U.S. marshals lose track of radios worth millions
WASHINGTON —The U.S. Marshals Service has lost track of about 2,000 encrypted two-way radios worth millions of dollars, the Wall Street Journal reported, citing internal records it had obtained through a public records request.
The problems date to at least 2011, when the marshals were deploying new versions of the radios to communicate in the field.
An internal technology office had warned about the issue, but the problems tracking the equipment persisted.
“It is apparent that negligence and incompetence has resulted in a grievous mismanagement of millions of dollars of USMS property,” the paper quoted a 2011 presentation by the agency's Office of Strategic Technology as saying.
“Simply put, the entire system is broken, and drastic measures need to be taken to address the issues ... The 800-pound elephant in the room needs to finally be acknowledged.”
Marshals protect federal courts and judges. It administers the witness protection program and tracks down fugitives.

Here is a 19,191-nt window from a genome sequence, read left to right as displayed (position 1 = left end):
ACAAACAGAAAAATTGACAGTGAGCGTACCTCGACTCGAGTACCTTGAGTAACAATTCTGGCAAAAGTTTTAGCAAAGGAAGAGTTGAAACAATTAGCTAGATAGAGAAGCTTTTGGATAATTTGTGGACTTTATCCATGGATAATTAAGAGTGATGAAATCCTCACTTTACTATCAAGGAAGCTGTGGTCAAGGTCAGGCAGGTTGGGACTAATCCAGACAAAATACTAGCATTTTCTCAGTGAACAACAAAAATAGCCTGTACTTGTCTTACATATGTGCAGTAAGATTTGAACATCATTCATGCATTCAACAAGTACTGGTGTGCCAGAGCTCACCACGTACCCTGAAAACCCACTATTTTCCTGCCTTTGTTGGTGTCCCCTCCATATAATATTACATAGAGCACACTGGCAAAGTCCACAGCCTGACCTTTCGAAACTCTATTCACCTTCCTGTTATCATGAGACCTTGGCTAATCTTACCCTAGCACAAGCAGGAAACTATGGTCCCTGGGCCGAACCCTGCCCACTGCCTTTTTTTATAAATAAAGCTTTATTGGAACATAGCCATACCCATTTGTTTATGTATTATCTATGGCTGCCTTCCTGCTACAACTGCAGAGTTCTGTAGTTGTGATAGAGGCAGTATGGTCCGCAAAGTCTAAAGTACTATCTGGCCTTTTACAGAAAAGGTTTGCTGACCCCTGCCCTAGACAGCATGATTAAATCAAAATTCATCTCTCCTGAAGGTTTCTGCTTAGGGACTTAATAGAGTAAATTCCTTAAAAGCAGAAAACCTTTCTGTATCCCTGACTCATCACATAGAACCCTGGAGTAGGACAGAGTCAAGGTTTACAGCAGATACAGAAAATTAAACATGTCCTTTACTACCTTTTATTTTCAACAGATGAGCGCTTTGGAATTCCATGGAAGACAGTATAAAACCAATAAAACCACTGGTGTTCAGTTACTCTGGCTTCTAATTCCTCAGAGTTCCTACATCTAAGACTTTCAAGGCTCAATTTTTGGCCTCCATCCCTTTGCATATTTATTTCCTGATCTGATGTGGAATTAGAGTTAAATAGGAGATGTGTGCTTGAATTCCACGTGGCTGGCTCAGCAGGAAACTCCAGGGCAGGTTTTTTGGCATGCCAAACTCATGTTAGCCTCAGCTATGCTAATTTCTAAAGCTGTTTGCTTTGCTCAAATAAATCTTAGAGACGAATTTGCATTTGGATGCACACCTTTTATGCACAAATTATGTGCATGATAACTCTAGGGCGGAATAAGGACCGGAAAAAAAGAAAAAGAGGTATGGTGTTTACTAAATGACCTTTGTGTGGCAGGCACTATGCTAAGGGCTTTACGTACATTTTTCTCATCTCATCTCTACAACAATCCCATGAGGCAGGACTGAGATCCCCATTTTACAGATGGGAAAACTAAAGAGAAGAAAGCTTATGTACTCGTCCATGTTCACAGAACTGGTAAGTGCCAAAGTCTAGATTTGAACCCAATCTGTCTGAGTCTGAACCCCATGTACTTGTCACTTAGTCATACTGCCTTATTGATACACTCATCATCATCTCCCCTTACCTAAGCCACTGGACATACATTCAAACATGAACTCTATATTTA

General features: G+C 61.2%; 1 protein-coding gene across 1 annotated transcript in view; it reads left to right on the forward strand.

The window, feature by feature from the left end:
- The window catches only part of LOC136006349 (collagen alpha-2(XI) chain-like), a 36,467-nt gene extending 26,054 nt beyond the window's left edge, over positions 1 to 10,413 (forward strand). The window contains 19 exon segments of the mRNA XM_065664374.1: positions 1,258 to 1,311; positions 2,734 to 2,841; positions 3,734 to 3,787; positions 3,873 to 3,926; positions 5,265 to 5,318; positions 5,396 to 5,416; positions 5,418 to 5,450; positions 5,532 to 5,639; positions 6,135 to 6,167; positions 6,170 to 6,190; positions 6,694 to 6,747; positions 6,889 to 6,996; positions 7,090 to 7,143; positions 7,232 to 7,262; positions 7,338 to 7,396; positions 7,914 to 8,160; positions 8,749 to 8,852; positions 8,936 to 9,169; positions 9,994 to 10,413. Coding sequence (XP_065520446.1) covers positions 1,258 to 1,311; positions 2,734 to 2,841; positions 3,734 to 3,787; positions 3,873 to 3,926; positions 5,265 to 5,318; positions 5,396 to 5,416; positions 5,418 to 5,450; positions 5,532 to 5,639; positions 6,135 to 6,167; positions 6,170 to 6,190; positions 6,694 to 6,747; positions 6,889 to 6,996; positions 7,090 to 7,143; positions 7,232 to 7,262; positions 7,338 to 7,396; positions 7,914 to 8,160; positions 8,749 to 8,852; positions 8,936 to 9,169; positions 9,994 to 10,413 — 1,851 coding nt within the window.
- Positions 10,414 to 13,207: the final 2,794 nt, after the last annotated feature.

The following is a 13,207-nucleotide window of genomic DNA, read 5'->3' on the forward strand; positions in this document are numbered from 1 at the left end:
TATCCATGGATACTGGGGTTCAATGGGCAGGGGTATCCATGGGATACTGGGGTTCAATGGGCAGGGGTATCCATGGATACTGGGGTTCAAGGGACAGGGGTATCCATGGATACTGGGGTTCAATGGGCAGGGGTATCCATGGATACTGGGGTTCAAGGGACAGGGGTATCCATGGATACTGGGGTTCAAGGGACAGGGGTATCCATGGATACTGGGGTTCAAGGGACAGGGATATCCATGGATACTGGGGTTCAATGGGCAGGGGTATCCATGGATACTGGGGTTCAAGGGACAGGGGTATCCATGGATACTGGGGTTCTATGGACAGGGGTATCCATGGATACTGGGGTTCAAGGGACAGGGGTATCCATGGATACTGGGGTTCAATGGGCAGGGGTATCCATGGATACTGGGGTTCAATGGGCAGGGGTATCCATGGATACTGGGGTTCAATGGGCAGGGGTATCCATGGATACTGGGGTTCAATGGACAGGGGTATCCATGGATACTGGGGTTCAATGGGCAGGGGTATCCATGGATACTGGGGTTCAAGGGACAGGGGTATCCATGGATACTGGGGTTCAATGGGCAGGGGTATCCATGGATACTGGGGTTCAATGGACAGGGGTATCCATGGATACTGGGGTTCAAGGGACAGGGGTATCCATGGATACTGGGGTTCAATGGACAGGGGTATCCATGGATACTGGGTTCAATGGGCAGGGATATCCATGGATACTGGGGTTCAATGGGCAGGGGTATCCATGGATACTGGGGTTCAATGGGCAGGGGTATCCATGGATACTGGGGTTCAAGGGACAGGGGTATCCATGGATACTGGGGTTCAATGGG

In interviews, marshals told the Wall Street Journal they were worried not only about the wasted money, but about the prospect of criminals getting hold of the radios and using them to gain access to privileged law enforcement activities.
Marshals service spokesman Drew Wade confirmed the paper's report late Sunday and said the agency is doing a “complete review” of the radio inventory.
Show commenting policy
TribLive commenting policy
- House demands details of Taliban detainees swap for Bergdahl
- House panel OKs fast-track trade bill
- Magma chamber spied under Yellowstone volcano
- 15 buffalo that escaped from farm killed in upstate N.Y.
- ‘Organic’ tag on water-raised produce raises ire
- Florida fraternity members spit on disabled veterans at retreat
- Hostility at VA lingers, panel told
- Unhappiness over plan to unfreeze billions in oil revenue for Iran threatens nuclear bill in Senate
- Study a surprise: Commercial bees unfazed by pesticides
- Residents guide geese out of town
- Administration turns up heat on Medicaid expansion